Billy lands the big yin: Connolly to receive lifetime Bafta

Billy Connolly, CBE
Billy Connolly, CBE
Share this article
Have your say

AFTER six decades in showbusiness Billy Connolly, Scotland’s most famous former welder, is to be honoured with a lifetime achievement award.

The British Academy of Film and Television Arts (Bafta) in Scotland will announce Connolly’s award for outstanding contribution to television and film at a ceremony in Glasgow next month.

However, the Big Yin will not be there to accept it as he has another commitment.
Instead, a recorded message will be broadcast at the event on 18 November.

Yesterday, Bafta Scotland confirmed that Connolly, 69, will take part in a public event in Glasgow in December called A Life in Pictures at which the comedian and actor will discuss his life and career.

Jude MacLaverty, the director of Bafta in Scotland, said that Connolly has been an ­“inspirational figure” to a ­generation of Scots.

“We are thrilled that Billy will be the recipient of an outstanding contribution award this year,” she said. “He is a true master of his craft and continues to be a massive inspiration to a whole new generation of Scottish talent. We look forward to honouring him at the ceremony and to hosting him at the Life in Pictures event.”

Among the actors who have taken part in interviews are Dustin Hoffman, Robert Carlyle, Brian Cox and Cate Blanchett. Previous winners of the Bafta Scotland lifetime award include Sir Sean Connery, ­Brian Cox and Robbie Coltrane.

Martin Compston, the Scottish actor who appeared in the BBC drama, Line Of Duty, and is currently filming an adaptation of Irvine Welsh’s Filth, said he was delighted to hear about Connolly’s award, adding that the star had done more than anyone else to popularise the Glaswegian accent around the world.

“I think it’s fantastic he’s ­receiving this,” Compston said. “I think in any field, you’ve got to be proud when a Scottish person excels. I think he’s the best comedian in the world, and he’s kind of up there with Sean Connery in the Scottish mindset so I’m absolutely delighted for him. I have a collection of his stories on my iPod, and they never get old.

“He helped to popularise the Glasgow accent, and he’s not shy of his roots. I think that comes across, and I think that’s why people love him so much, because he is so proud of where he’s from. He knows our faults as well as our pluses, and he turns them into a ­positive, which is something only great comedians can do.”

Scots film-maker Murray Grigor, who worked with Connolly during the earliest days of his career when he was part of folk act the Humblebums with the late Gerry Rafferty, said his genius lay in his naturalistic performances.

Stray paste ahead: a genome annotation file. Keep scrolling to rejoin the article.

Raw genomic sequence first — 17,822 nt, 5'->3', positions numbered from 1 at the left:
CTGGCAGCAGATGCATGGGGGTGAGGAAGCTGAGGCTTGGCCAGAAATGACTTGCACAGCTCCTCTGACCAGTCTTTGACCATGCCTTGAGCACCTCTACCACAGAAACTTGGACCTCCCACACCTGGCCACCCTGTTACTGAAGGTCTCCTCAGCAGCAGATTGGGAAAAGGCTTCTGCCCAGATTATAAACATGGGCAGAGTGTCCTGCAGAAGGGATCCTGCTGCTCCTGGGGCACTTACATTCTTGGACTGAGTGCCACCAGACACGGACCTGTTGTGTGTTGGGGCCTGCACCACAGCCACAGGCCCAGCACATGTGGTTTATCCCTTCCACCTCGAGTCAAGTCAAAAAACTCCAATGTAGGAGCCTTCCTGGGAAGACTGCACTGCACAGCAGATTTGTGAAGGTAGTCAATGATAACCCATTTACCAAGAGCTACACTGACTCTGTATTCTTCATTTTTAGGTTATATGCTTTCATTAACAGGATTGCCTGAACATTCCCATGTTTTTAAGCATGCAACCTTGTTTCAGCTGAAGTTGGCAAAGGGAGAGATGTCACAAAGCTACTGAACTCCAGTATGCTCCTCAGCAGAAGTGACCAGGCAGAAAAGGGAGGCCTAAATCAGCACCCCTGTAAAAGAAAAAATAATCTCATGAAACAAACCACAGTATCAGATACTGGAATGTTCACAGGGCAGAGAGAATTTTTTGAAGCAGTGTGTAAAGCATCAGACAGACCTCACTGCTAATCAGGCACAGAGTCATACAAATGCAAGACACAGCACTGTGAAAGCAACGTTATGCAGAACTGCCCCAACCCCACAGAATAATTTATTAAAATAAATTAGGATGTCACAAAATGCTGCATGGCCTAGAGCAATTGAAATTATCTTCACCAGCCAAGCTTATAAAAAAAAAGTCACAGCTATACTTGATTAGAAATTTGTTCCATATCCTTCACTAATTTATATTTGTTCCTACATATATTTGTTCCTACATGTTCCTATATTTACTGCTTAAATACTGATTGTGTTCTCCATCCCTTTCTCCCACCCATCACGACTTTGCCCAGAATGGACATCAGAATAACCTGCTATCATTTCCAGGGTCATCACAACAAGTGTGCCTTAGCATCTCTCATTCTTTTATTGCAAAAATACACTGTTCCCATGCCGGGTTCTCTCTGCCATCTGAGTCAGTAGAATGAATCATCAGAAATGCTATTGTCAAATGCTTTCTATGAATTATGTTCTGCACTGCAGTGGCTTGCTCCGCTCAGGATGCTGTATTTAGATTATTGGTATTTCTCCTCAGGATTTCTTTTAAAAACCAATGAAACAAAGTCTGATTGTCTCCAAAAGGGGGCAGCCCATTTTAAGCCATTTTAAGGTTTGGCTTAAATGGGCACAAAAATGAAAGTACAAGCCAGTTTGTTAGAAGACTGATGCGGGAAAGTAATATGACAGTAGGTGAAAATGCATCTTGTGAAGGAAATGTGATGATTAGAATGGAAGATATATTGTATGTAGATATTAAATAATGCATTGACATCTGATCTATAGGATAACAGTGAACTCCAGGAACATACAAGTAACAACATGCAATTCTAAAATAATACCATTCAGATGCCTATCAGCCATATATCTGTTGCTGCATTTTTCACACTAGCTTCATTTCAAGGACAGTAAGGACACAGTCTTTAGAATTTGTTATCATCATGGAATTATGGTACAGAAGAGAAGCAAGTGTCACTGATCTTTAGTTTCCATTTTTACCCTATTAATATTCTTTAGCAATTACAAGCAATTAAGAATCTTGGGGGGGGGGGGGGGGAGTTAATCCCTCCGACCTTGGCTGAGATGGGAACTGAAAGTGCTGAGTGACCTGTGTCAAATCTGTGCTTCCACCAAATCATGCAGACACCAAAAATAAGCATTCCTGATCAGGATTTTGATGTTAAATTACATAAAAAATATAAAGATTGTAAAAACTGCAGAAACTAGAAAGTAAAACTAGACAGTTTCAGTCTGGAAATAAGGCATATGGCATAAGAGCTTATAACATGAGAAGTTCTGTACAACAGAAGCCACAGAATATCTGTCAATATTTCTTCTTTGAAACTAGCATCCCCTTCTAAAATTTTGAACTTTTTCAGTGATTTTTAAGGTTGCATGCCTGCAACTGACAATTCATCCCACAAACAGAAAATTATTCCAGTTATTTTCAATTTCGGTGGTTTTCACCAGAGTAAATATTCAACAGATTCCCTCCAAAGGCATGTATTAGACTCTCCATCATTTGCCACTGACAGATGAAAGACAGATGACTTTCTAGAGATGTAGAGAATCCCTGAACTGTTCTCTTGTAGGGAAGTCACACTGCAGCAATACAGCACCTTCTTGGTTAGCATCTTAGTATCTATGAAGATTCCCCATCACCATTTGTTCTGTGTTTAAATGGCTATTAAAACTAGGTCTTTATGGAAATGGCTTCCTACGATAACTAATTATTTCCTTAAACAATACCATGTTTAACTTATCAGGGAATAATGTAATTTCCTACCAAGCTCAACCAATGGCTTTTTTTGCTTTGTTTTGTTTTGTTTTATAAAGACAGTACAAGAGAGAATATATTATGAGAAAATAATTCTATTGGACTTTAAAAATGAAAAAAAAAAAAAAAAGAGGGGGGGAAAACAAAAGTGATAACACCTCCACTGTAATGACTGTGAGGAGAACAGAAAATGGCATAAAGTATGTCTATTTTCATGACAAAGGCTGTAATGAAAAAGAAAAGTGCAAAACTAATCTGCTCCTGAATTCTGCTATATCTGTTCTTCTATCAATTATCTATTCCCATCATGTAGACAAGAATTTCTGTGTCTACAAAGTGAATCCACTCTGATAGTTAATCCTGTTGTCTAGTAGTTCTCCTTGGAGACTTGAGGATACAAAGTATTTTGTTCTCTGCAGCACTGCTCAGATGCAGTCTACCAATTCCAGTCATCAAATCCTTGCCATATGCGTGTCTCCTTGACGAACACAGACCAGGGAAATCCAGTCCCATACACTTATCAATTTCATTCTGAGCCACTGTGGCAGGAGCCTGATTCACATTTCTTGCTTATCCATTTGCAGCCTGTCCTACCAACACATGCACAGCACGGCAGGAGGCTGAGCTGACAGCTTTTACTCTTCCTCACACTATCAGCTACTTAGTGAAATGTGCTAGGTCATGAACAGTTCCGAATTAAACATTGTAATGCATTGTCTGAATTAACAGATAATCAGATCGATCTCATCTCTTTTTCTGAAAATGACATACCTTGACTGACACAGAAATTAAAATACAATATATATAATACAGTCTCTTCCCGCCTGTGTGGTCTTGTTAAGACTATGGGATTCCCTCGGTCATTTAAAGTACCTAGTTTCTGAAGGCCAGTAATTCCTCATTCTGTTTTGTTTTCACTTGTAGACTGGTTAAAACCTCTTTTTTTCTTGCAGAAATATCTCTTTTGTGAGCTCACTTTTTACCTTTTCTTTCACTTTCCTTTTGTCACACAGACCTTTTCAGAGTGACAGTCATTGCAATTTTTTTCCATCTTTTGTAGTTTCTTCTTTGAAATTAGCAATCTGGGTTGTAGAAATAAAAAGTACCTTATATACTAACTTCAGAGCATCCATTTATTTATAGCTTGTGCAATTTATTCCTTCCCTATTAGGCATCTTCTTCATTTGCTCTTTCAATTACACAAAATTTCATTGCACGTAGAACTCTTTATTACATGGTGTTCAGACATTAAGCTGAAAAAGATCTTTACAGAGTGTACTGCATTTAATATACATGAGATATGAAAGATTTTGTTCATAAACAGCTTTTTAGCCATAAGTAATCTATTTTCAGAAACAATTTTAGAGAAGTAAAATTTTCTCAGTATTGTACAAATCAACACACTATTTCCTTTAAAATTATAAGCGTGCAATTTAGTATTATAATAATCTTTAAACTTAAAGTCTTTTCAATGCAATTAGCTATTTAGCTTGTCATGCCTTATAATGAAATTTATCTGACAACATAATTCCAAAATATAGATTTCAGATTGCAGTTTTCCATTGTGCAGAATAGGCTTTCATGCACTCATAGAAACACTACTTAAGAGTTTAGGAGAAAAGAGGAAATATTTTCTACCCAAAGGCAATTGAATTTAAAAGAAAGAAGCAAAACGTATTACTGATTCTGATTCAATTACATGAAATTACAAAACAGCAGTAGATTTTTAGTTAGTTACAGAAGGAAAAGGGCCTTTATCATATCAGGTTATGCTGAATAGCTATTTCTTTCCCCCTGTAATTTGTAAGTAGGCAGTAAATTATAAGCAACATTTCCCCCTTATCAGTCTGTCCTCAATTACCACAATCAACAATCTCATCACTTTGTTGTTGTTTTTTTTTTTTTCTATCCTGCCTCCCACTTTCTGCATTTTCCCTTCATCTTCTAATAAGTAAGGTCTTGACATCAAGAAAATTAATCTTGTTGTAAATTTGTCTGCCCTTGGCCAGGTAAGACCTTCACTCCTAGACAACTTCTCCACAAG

“I think it comes down to him being himself,” he said. “Just as Sean Connery is himself, I think Billy is often himself in his films. Like a lot of really great people, and just like Sean, the two men almost ‘react’, rather than ‘act’. They react in the same way that characters in an American movie do, it’s very effective.

“With Mrs Brown he was just wonderful. He brings a west of Scotland thing to the Highlands, but it doesn’t matter. He’s a very powerful presence, a very intelligent guy and writes well. He’s an all-rounder. It’s great to see him get this sort of recognition.”

Recalling his time working with Connolly, Grigor, who documented the comedian’s act in the 1976 programme Big Banana Feet, said the only ­difficulty lay with the comic’s constant humour. “He made the film crew laugh all the time,” he said.

Connolly began his working life as a welder in the Clyde shipyards, playing in a folk band in his spare time. He went on to become a stand-up comedian, famous for his ­observational humour, liberal use of swear words and uncompromising descriptions of life in the east end of Glasgow.

Globally, Connolly is best known for his film roles. He has appeared in more than 30 films including Indecent Proposal, the Oscar-nominated The Last Samurai, Gulliver’s Travels and Mrs Brown, for which he was nominated for a Bafta in 1997.

More recently, he voiced the character of King Fergus in Pixar’s hugely popular Highland romp, Brave, and appears in Quartet, Dustin Hoffman’s directorial debut, which is scheduled for release in January next year.

He will also play Dáin Ironfoot, the dwarf warrior in
Peter Jackson’s hugely-anticipated three-part production of The Hobbit, the first of which will be released later this year.

During the past year, the
actor, who is married to actress and psychologist Pamela Stephenson, has added two strings to his banjo. In March, he held his first gallery exhibition in London featuring a ­series of drawings, while last month it was announced that he would be the latest high-profile­ ambassador for 2014 Commonwealth Games in